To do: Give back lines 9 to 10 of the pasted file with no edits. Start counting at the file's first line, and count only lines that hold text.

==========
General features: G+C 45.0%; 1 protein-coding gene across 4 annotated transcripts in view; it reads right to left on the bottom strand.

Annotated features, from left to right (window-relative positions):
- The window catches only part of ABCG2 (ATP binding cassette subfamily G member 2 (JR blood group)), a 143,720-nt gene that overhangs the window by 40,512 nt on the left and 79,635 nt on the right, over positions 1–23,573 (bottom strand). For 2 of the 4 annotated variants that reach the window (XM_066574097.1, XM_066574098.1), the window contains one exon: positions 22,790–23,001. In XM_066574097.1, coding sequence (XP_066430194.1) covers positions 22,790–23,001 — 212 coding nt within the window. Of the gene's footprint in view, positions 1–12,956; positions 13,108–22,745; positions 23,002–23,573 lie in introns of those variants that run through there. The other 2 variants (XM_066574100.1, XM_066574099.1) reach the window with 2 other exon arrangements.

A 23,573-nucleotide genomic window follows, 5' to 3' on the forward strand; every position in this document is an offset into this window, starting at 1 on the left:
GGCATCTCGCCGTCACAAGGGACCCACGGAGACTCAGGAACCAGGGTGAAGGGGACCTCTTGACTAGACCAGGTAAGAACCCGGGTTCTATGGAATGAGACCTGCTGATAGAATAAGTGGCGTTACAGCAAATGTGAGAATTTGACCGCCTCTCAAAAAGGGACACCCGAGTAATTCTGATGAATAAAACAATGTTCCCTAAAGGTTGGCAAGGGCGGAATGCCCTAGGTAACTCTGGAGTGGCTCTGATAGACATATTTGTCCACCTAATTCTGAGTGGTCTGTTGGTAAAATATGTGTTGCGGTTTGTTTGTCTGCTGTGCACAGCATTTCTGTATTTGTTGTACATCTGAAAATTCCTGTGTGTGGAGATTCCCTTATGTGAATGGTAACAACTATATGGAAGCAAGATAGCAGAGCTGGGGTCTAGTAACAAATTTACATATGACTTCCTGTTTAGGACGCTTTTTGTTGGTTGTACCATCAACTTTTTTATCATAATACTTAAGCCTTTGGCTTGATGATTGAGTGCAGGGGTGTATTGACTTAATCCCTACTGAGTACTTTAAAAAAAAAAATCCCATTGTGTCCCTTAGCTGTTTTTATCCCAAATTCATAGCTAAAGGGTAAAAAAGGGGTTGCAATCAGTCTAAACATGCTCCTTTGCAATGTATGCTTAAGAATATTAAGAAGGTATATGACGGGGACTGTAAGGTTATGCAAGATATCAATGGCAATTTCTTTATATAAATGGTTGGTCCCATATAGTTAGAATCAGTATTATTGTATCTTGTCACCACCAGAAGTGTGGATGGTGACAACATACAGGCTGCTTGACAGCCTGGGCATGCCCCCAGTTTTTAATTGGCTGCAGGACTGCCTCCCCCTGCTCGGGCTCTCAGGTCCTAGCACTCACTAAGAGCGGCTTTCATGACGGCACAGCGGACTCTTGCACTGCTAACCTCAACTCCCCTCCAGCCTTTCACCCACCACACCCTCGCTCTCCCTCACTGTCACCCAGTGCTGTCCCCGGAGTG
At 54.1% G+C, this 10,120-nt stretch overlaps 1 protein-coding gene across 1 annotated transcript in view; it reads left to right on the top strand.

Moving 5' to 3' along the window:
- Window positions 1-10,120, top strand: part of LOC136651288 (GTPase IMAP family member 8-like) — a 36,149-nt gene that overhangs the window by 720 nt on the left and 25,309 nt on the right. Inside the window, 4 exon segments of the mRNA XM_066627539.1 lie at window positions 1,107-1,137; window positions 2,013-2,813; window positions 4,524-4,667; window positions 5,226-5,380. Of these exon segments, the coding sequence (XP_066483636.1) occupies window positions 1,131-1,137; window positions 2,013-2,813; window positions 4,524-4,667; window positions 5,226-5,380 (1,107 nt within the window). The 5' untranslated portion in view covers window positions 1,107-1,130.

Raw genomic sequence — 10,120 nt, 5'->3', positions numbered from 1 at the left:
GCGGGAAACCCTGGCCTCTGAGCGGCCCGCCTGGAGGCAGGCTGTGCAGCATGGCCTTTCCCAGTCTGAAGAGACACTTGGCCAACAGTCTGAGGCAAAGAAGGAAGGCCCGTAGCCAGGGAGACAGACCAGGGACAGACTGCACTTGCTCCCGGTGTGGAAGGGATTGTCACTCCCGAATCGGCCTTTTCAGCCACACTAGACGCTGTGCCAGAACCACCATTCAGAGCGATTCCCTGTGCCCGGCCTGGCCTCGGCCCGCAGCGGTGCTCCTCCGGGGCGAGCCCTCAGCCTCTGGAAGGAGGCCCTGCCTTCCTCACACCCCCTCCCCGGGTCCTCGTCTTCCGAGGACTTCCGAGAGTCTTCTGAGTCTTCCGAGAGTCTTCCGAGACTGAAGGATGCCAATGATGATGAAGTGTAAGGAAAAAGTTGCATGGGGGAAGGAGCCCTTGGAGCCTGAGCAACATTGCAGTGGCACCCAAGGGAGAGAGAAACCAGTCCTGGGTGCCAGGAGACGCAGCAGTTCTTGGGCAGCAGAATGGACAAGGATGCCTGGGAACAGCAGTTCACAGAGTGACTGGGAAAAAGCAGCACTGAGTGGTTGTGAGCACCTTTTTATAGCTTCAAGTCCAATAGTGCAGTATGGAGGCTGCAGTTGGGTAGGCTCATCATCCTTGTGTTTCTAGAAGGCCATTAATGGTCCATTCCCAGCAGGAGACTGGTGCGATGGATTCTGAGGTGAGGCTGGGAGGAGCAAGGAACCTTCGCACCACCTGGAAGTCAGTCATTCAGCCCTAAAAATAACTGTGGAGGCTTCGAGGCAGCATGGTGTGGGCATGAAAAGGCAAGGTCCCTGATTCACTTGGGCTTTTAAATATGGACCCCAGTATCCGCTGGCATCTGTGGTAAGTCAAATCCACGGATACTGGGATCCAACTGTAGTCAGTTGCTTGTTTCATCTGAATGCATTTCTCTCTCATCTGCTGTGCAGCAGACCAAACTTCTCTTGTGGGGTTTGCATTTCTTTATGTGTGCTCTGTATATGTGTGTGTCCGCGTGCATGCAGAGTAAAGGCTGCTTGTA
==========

Raw genomic sequence — 10,120 nt, 5'->3', positions numbered from 1 at the left:
GCGGGAAACCCTGGCCTCTGAGCGGCCCGCCTGGAGGCAGGCTGTGCAGCATGGCCTTTCCCAGTCTGAAGAGACACTTGGCCAACAGTCTGAGGCAAAGAAGGAAGGCCCGTAGCCAGGGAGACAGACCAGGGACAGACTGCACTTGCTCCCGGTGTGGAAGGGATTGTCACTCCCGAATCGGCCTTTTCAGCCACACTAGACGCTGTGCCAGAACCACCATTCAGAGCGATTCCCTGTGCCCGGCCTGGCCTCGGCCCGCAGCGGTGCTCCTCCGGGGCGAGCCCTCAGCCTCTGGAAGGAGGCCCTGCCTTCCTCACACCCCCTCCCCGGGTCCTCGTCTTCCGAGGACTTCCGAGAGTCTTCTGAGTCTTCCGAGAGTCTTCCGAGACTGAAGGATGCCAATGATGATGAAGTGTAAGGAAAAAGTTGCATGGGGGAAGGAGCCCTTGGAGCCTGAGCAACATTGCAGTGGCACCCAAGGGAGAGAGAAACCAGTCCTGGGTGCCAGGAGACGCAGCAGTTCTTGGGCAGCAGAATGGACAAGGATGCCTGGGAACAGCAGTTCACAGAGTGACTGGGAAAAAGCAGCACTGAGTGGTTGTGAGCACCTTTTTATAGCTTCAAGTCCAATAGTGCAGTATGGAGGCTGCAGTTGGGTAGGCTCATCATCCTTGTGTTTCTAGAAGGCCATTAATGGTCCATTCCCAGCAGGAGACTGGTGCGATGGATTCTGAGGTGAGGCTGGGAGGAGCAAGGAACCTTCGCACCACCTGGAAGTCAGTCATTCAGCCCTAAAAATAACTGTGGAGGCTTCGAGGCAGCATGGTGTGGGCATGAAAAGGCAAGGTCCCTGATTCACTTGGGCTTTTAAATATGGACCCCAGTATCCGCTGGCATCTGTGGTAAGTCAAATCCACGGATACTGGGATCCAACTGTAGTCAGTTGCTTGTTTCATCTGAATGCATTTCTCTCTCATCTGCTGTGCAGCAGACCAAACTTCTCTTGTGGGGTTTGCATTTCTTTATGTGTGCTCTGTATATGTGTGTGTCCGCGTGCATGCAGAGTAAAGGCTGCTTGTA